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Writing

October 8, 2014

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Our Eclipse.

 

Most nights, I wake up at 3:30 am, but sometimes 4:45 am, to pee. On the nights I fall asleep drunk, I wake up at 1:45 am. It's Fall now, which has made sleeping easier, and being under blankets feels nice. Last night, I went to sleep somewhere between drunk and tired, and cold, but woke up at 5:55 am, having to pee more badly than usual—it was a sensation unpleasant enough to get me out from underneath my warm covers.

 

When I heard people talking about the lunar eclipse the day before, and about how they were going to wake up at 5:00 am for it, or just stay up waiting for it, I thought that I wouldn't; "I need sleep more than to do that," I thought. My brother said he had set an alarm for it. It's my one day off of work of the week, so "I'm gonna sleep in," I told him.

 

On my way to the toilet, I saw out the window that the lunar eclipse was still going on at 5:55 am. I went, and realized my brother was still sleeping, so I knocked on his door and told him that the lunar eclipse was happening—that he didn't miss it. "Are you going outside?" he asked, and I told him that I was, but after I put a hat and coat on.

 

We both walked out quietly and set off the motion sensor lights in the hallway on our way. It was cold and breezy, but not in an unpleasant way. The city was just waking up. When we found the eclipse in the sky, we gazed at it in silence. After a few minutes, I told my brother that the whole scene felt extra weird because of a dream that I had just been having. It was about us riding bikes together in Ireland. He smiled and we returned to the eclipse.

 

"That's our shadow," he said in the midst of our silence. I saw that it was our shadow, and I thought that was cool—but for me, the overwhelming aspect of this moment was this confluence of wild concepts: the cold wind on our faces all part of a pattern that makes its presence normal and expected, despite that wind having been warm two weeks ago. And that the only reason we were awake to witness this is due to a pattern that I don't understand (peeing in a consistent rhythm that interrupts my inconsistent sleep), but today's timing was off. And that as we stood there in socks on the porch, we were spinning, and the shadowed moon was spinning, and the sun was rising, and the moon was setting. And about three decades ago, all of these things were still normal and expected and I was born from one woman and two years later, my brother was born from that same woman, and now we're standing next to each other, watching "our" world project a shadow onto "our" moon—and we've been raised to possess our massive rocks floating and spinning through space, though this shadow makes me feel like much more of a passenger than a pilot. But, as brothers, we can discuss this.

 

Our conversation now competed with impatient honks at intersections and passing of police sirens. We talked about how difficult it is to recognize the changes of the eclipse, and whether or not we were imagining its changes. I told my brother that it helps to look away for a second to forget about the image. He tried that, but the motion detector light went off and made it hard to see. We talked about how strange it was to see the sun light up the edge of the moon in the same way that we knew it would light up the large buildings in front of us just a few moments later. We wondered together about if people hundreds of years ago would be as surprised as us at this moment; we agreed that they probably had a much better grasp on the whole thing than we did. We noticed someone try to take a picture of the moon when their flash lit up the side of the building in front of them; we joked about how they might need to get a brighter flash.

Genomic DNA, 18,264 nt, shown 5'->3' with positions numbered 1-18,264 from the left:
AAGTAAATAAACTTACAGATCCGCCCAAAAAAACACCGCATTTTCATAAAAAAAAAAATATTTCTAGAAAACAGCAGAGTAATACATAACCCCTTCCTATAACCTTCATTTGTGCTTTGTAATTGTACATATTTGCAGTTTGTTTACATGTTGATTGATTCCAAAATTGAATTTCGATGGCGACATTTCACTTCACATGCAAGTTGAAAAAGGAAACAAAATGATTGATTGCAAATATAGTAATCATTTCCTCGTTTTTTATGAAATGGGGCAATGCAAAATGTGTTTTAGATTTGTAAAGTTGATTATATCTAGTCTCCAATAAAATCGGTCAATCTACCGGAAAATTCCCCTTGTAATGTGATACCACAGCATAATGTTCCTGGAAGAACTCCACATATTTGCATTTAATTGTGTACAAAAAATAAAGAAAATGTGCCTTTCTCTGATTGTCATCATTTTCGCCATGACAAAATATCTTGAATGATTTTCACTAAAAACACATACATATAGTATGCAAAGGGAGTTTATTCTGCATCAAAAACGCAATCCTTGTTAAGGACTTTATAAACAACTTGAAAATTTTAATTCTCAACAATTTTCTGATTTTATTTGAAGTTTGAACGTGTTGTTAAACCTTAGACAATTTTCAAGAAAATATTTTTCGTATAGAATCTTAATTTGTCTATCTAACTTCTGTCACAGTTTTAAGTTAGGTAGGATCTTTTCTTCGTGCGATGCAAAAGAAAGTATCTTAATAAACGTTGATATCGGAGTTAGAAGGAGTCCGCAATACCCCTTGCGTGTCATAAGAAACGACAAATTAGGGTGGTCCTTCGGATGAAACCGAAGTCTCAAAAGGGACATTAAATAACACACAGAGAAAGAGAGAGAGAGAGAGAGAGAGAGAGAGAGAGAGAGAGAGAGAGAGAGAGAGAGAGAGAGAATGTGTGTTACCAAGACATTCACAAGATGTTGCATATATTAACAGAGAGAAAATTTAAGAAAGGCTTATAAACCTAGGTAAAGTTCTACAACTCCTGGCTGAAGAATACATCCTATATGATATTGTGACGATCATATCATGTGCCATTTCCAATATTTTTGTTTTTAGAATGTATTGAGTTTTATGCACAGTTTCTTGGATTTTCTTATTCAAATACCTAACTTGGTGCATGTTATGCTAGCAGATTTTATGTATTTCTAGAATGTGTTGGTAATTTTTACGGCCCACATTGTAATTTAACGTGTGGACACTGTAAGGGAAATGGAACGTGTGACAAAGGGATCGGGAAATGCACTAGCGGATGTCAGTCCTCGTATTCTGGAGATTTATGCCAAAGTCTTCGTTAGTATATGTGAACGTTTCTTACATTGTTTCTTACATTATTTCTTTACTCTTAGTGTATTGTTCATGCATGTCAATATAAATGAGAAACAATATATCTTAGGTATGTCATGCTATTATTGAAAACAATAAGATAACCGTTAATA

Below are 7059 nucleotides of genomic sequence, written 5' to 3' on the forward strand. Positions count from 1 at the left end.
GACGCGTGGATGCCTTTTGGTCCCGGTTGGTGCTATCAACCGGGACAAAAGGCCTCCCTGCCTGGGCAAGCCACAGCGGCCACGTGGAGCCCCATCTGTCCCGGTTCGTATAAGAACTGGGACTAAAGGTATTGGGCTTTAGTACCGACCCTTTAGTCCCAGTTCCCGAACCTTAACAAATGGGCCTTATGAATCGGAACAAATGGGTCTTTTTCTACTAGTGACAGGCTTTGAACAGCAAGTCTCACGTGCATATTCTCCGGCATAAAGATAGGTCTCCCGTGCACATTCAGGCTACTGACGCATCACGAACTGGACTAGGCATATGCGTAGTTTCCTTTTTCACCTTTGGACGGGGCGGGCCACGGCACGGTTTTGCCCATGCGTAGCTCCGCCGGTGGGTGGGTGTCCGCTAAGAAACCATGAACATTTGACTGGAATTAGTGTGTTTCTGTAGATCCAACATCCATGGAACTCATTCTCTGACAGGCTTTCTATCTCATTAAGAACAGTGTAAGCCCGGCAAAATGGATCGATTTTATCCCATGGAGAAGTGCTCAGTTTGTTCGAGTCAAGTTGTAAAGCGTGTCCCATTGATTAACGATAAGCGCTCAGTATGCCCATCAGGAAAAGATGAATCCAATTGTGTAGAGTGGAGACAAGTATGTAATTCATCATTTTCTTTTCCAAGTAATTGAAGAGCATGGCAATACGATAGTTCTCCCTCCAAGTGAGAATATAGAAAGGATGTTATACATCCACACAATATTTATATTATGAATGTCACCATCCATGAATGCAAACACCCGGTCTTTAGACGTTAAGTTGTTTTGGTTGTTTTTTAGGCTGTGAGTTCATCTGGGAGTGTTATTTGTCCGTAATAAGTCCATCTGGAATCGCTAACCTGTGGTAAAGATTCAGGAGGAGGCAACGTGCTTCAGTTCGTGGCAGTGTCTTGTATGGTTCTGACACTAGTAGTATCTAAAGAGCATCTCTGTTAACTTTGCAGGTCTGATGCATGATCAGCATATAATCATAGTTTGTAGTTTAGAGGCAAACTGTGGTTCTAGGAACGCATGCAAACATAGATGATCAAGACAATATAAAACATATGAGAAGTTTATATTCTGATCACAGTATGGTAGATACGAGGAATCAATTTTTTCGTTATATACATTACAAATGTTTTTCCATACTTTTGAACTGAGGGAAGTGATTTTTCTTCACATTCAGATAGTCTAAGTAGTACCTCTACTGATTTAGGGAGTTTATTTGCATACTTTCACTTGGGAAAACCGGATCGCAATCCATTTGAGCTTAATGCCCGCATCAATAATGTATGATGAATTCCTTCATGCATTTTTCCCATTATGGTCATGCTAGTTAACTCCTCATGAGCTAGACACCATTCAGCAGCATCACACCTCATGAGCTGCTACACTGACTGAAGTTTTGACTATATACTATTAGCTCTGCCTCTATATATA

The bright sliver sunk behind the school building next to our apartment and the city traffic was much louder now. It was light out. We shuffled back into the building and laughed when we heard my brother's alarm going off. It brought us back to "our" life—the one with deadlines and taxes and interest payments. The alarming shift made me think of baristas, and lattes that get mistakenly served with 2% instead of Skim, and about how that is outrageous and unacceptable. And parking tickets and towing, and loan payments and lunch breaks. And war, and the news, ketchup and Ranch dressing. And the Super Bowl and promotions, and tuition, and luxury automobiles. And certified organic, and resorts, and dessert. And buy-one-get-one-free coupons and paper towel floral patterns, and 4G networks. And Frequent Flyer miles and "old fashioned" donuts. And conference calls and auto-dialers, and vibrating massage chairs and photosynthesis and sitcoms and restless leg syndrome. And the ocean and anti-perspirant deodorant, and BBQ Chips and foreign languages. And energy drinks and heart attacks, and chemotherapy. And plastic forks and Holidays, and "get well soon" cards. And pets, and the "Self Help" section in a bookstore. And cotton candy flavored vodka, seat belts, and acne cream. And the Thanksgiving Day Parade and contact lenses and mirrors. And loafers, and Happy Meals, and tollways. And bankruptcy, and pillow cases, and tempered glass. And golf. And lunar eclipses.

 

My brother told me that he read this article recently about how it's not that difficult to make soap. So we talked about maybe starting a soap company. But he had to go to work, and I have to go to the store to get a new backpack. But I still don't know what color I want.

Matt Austin